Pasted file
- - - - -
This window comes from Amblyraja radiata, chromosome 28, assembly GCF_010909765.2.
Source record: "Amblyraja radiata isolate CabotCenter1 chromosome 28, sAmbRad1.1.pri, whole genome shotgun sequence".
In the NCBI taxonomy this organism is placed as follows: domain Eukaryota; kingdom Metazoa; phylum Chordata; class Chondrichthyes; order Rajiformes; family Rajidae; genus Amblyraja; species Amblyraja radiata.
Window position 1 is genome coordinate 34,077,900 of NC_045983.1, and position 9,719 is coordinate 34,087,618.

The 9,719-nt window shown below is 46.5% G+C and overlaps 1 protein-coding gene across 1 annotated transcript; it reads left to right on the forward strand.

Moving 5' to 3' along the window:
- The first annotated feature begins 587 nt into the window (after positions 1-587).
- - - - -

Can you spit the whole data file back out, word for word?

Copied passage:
This window comes from Amblyraja radiata, chromosome 28, assembly GCF_010909765.2.
Source record: "Amblyraja radiata isolate CabotCenter1 chromosome 28, sAmbRad1.1.pri, whole genome shotgun sequence".
In the NCBI taxonomy this organism is placed as follows: domain Eukaryota; kingdom Metazoa; phylum Chordata; class Chondrichthyes; order Rajiformes; family Rajidae; genus Amblyraja; species Amblyraja radiata.
Window position 1 is genome coordinate 34,077,900 of NC_045983.1, and position 9,719 is coordinate 34,087,618.

The 9,719-nt window shown below is 46.5% G+C and overlaps 1 protein-coding gene across 1 annotated transcript; it reads left to right on the forward strand.

Moving 5' to 3' along the window:
- The first annotated feature begins 587 nt into the window (after positions 1-587).